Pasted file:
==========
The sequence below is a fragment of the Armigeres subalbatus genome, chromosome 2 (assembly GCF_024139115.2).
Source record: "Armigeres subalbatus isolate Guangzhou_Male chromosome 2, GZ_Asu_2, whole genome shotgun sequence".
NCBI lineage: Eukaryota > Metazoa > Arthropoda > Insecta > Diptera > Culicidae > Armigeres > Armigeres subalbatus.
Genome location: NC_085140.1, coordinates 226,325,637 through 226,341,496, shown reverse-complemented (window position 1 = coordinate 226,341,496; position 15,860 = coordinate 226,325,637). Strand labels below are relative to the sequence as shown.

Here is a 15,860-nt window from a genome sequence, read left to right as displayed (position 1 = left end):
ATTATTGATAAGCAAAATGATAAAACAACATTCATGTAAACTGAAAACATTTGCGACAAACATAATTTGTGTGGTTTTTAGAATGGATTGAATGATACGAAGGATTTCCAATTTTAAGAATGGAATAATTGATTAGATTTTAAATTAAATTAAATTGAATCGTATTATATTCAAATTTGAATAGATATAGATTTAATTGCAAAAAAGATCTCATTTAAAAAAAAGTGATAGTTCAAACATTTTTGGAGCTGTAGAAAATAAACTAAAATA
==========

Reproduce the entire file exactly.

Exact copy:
The sequence below is a fragment of the Armigeres subalbatus genome, chromosome 2 (assembly GCF_024139115.2).
Source record: "Armigeres subalbatus isolate Guangzhou_Male chromosome 2, GZ_Asu_2, whole genome shotgun sequence".
NCBI lineage: Eukaryota > Metazoa > Arthropoda > Insecta > Diptera > Culicidae > Armigeres > Armigeres subalbatus.
Genome location: NC_085140.1, coordinates 226,325,637 through 226,341,496, shown reverse-complemented (window position 1 = coordinate 226,341,496; position 15,860 = coordinate 226,325,637). Strand labels below are relative to the sequence as shown.

Here is a 15,860-nt window from a genome sequence, read left to right as displayed (position 1 = left end):
ATTATTGATAAGCAAAATGATAAAACAACATTCATGTAAACTGAAAACATTTGCGACAAACATAATTTGTGTGGTTTTTAGAATGGATTGAATGATACGAAGGATTTCCAATTTTAAGAATGGAATAATTGATTAGATTTTAAATTAAATTAAATTGAATCGTATTATATTCAAATTTGAATAGATATAGATTTAATTGCAAAAAAGATCTCATTTAAAAAAAAGTGATAGTTCAAACATTTTTGGAGCTGTAGAAAATAAACTAAAATA